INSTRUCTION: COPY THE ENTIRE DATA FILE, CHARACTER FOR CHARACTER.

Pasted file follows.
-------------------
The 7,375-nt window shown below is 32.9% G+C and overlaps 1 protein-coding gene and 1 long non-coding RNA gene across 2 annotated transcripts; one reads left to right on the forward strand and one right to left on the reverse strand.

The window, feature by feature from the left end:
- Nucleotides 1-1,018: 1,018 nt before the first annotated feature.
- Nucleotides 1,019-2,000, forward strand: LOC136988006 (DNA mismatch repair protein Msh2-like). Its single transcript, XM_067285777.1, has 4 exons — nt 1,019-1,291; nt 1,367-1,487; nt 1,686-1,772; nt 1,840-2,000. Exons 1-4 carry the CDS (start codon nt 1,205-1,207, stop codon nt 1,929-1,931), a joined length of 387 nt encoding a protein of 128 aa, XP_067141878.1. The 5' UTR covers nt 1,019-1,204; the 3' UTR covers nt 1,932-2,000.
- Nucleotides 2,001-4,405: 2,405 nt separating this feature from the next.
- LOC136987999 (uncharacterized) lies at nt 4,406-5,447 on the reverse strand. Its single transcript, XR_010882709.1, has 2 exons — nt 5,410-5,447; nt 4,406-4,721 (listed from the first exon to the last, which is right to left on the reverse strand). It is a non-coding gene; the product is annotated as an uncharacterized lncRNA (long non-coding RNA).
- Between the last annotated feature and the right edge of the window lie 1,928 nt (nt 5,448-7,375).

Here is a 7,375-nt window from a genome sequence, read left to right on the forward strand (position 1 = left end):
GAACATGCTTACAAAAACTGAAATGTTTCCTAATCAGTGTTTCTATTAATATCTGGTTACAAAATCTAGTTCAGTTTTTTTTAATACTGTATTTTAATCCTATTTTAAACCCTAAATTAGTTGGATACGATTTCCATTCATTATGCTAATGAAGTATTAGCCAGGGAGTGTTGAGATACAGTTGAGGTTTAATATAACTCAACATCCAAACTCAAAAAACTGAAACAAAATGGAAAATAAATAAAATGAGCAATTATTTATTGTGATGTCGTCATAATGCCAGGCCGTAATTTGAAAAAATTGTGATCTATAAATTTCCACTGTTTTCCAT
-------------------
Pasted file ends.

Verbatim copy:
The 7,375-nt window shown below is 32.9% G+C and overlaps 1 protein-coding gene and 1 long non-coding RNA gene across 2 annotated transcripts; one reads left to right on the forward strand and one right to left on the reverse strand.

The window, feature by feature from the left end:
- Nucleotides 1-1,018: 1,018 nt before the first annotated feature.
- Nucleotides 1,019-2,000, forward strand: LOC136988006 (DNA mismatch repair protein Msh2-like). Its single transcript, XM_067285777.1, has 4 exons — nt 1,019-1,291; nt 1,367-1,487; nt 1,686-1,772; nt 1,840-2,000. Exons 1-4 carry the CDS (start codon nt 1,205-1,207, stop codon nt 1,929-1,931), a joined length of 387 nt encoding a protein of 128 aa, XP_067141878.1. The 5' UTR covers nt 1,019-1,204; the 3' UTR covers nt 1,932-2,000.
- Nucleotides 2,001-4,405: 2,405 nt separating this feature from the next.
- LOC136987999 (uncharacterized) lies at nt 4,406-5,447 on the reverse strand. Its single transcript, XR_010882709.1, has 2 exons — nt 5,410-5,447; nt 4,406-4,721 (listed from the first exon to the last, which is right to left on the reverse strand). It is a non-coding gene; the product is annotated as an uncharacterized lncRNA (long non-coding RNA).
- Between the last annotated feature and the right edge of the window lie 1,928 nt (nt 5,448-7,375).

Here is a 7,375-nt window from a genome sequence, read left to right on the forward strand (position 1 = left end):
GAACATGCTTACAAAAACTGAAATGTTTCCTAATCAGTGTTTCTATTAATATCTGGTTACAAAATCTAGTTCAGTTTTTTTTAATACTGTATTTTAATCCTATTTTAAACCCTAAATTAGTTGGATACGATTTCCATTCATTATGCTAATGAAGTATTAGCCAGGGAGTGTTGAGATACAGTTGAGGTTTAATATAACTCAACATCCAAACTCAAAAAACTGAAACAAAATGGAAAATAAATAAAATGAGCAATTATTTATTGTGATGTCGTCATAATGCCAGGCCGTAATTTGAAAAAATTGTGATCTATAAATTTCCACTGTTTTCCAT